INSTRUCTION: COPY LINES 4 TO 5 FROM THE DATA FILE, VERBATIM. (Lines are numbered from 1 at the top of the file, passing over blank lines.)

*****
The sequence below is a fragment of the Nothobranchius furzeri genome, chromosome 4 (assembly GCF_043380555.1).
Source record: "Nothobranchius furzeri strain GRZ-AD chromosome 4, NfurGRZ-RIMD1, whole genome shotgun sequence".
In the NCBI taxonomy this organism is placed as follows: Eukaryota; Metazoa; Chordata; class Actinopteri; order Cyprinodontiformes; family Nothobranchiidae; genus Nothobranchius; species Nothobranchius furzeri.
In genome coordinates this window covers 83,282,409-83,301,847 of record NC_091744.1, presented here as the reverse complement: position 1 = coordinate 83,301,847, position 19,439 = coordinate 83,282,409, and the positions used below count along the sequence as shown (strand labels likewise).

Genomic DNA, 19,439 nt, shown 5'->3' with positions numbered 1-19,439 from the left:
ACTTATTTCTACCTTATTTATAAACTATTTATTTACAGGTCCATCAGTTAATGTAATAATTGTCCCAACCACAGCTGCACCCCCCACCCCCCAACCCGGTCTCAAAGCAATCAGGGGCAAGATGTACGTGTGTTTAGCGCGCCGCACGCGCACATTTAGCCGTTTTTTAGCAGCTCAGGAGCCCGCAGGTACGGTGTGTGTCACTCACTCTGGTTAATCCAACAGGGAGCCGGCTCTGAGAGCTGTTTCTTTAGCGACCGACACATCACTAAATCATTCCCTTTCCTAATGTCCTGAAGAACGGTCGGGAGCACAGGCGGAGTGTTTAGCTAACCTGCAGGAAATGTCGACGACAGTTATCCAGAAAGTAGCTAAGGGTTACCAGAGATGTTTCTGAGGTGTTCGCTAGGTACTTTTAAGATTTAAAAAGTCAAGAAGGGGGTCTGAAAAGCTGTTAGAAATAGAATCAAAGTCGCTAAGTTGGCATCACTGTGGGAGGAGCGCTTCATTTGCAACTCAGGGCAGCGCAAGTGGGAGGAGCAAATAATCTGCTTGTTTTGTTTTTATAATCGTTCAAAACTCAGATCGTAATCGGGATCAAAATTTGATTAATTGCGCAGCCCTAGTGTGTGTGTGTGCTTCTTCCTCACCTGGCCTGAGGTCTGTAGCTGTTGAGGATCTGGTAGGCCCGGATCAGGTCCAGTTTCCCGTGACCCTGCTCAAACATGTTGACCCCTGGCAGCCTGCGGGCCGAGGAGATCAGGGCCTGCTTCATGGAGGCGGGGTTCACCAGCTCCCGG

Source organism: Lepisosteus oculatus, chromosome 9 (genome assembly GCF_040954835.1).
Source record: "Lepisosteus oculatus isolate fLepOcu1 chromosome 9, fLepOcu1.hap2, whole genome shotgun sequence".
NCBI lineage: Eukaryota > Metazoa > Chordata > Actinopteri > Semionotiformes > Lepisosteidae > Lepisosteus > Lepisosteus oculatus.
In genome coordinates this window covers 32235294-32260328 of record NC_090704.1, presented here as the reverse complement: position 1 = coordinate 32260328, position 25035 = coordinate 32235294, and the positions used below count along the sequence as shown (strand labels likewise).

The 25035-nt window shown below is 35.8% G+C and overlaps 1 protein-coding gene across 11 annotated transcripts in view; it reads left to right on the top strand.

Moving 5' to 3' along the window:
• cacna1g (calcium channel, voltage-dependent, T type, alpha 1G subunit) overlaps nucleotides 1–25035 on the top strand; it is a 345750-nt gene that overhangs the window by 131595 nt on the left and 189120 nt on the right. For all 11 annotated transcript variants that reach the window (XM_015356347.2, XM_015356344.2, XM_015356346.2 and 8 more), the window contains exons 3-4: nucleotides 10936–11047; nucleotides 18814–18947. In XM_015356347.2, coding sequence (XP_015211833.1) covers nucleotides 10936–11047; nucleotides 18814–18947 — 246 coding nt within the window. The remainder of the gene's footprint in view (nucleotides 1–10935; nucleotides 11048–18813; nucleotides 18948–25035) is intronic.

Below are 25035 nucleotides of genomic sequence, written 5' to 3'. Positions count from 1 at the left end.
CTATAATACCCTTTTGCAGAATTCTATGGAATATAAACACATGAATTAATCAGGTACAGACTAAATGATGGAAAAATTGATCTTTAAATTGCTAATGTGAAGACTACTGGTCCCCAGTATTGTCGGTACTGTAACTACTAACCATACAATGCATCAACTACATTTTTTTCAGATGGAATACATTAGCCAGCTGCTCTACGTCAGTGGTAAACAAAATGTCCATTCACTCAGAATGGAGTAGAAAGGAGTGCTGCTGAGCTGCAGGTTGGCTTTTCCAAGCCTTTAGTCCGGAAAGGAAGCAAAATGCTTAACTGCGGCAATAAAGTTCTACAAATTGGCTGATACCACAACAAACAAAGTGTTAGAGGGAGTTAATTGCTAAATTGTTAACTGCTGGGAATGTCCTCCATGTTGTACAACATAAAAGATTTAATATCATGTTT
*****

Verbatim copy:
In genome coordinates this window covers 83,282,409-83,301,847 of record NC_091744.1, presented here as the reverse complement: position 1 = coordinate 83,301,847, position 19,439 = coordinate 83,282,409, and the positions used below count along the sequence as shown (strand labels likewise).

Genomic DNA, 19,439 nt, shown 5'->3' with positions numbered 1-19,439 from the left: